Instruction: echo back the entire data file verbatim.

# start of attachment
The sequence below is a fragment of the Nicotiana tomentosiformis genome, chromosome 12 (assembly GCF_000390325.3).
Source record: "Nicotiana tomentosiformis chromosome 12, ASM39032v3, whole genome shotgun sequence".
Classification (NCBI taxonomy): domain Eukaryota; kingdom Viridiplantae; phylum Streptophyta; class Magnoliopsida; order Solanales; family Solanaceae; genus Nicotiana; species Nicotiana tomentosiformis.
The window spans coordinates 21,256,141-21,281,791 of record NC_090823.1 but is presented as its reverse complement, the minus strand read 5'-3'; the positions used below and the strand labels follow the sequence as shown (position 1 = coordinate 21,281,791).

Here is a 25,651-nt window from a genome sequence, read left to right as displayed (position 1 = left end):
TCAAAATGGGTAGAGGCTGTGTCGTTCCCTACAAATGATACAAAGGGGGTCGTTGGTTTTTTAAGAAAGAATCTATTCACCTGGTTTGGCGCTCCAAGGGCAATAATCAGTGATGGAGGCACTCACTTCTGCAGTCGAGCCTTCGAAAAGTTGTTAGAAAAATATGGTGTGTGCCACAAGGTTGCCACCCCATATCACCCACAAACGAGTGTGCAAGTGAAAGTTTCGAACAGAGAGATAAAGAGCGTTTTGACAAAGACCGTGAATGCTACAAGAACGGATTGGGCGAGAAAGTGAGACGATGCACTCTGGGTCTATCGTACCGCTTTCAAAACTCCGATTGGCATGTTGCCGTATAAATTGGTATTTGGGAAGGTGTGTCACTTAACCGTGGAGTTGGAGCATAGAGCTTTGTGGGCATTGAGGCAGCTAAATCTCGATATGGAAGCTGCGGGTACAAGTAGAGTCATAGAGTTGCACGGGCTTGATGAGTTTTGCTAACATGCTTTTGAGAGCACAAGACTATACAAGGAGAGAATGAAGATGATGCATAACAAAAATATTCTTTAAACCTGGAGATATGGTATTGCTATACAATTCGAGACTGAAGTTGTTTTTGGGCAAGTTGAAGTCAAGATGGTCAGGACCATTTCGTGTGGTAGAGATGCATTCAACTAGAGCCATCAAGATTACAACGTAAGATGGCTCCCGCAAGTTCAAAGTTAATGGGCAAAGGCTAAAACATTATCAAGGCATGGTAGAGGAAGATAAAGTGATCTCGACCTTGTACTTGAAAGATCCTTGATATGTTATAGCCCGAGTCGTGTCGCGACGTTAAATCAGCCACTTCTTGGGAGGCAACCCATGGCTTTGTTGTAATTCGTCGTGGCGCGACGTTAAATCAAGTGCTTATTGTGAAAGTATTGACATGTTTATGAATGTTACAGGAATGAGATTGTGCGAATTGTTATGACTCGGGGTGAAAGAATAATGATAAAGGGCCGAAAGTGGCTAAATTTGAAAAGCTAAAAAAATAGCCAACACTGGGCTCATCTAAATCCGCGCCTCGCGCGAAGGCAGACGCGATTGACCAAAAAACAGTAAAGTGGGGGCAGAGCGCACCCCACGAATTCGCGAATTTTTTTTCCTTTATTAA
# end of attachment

The sequence below is a fragment of the Nicotiana tomentosiformis genome, chromosome 12 (assembly GCF_000390325.3).
Source record: "Nicotiana tomentosiformis chromosome 12, ASM39032v3, whole genome shotgun sequence".
Classification (NCBI taxonomy): domain Eukaryota; kingdom Viridiplantae; phylum Streptophyta; class Magnoliopsida; order Solanales; family Solanaceae; genus Nicotiana; species Nicotiana tomentosiformis.
The window spans coordinates 21,256,141-21,281,791 of record NC_090823.1 but is presented as its reverse complement, the minus strand read 5'-3'; the positions used below and the strand labels follow the sequence as shown (position 1 = coordinate 21,281,791).

Here is a 25,651-nt window from a genome sequence, read left to right as displayed (position 1 = left end):
TCAAAATGGGTAGAGGCTGTGTCGTTCCCTACAAATGATACAAAGGGGGTCGTTGGTTTTTTAAGAAAGAATCTATTCACCTGGTTTGGCGCTCCAAGGGCAATAATCAGTGATGGAGGCACTCACTTCTGCAGTCGAGCCTTCGAAAAGTTGTTAGAAAAATATGGTGTGTGCCACAAGGTTGCCACCCCATATCACCCACAAACGAGTGTGCAAGTGAAAGTTTCGAACAGAGAGATAAAGAGCGTTTTGACAAAGACCGTGAATGCTACAAGAACGGATTGGGCGAGAAAGTGAGACGATGCACTCTGGGTCTATCGTACCGCTTTCAAAACTCCGATTGGCATGTTGCCGTATAAATTGGTATTTGGGAAGGTGTGTCACTTAACCGTGGAGTTGGAGCATAGAGCTTTGTGGGCATTGAGGCAGCTAAATCTCGATATGGAAGCTGCGGGTACAAGTAGAGTCATAGAGTTGCACGGGCTTGATGAGTTTTGCTAACATGCTTTTGAGAGCACAAGACTATACAAGGAGAGAATGAAGATGATGCATAACAAAAATATTCTTTAAACCTGGAGATATGGTATTGCTATACAATTCGAGACTGAAGTTGTTTTTGGGCAAGTTGAAGTCAAGATGGTCAGGACCATTTCGTGTGGTAGAGATGCATTCAACTAGAGCCATCAAGATTACAACGTAAGATGGCTCCCGCAAGTTCAAAGTTAATGGGCAAAGGCTAAAACATTATCAAGGCATGGTAGAGGAAGATAAAGTGATCTCGACCTTGTACTTGAAAGATCCTTGATATGTTATAGCCCGAGTCGTGTCGCGACGTTAAATCAGCCACTTCTTGGGAGGCAACCCATGGCTTTGTTGTAATTCGTCGTGGCGCGACGTTAAATCAAGTGCTTATTGTGAAAGTATTGACATGTTTATGAATGTTACAGGAATGAGATTGTGCGAATTGTTATGACTCGGGGTGAAAGAATAATGATAAAGGGCCGAAAGTGGCTAAATTTGAAAAGCTAAAAAAATAGCCAACACTGGGCTCATCTAAATCCGCGCCTCGCGCGAAGGCAGACGCGATTGACCAAAAAACAGTAAAGTGGGGGCAGAGCGCACCCCACGAATTCGCGAATTTTTTTTCCTTTATTAA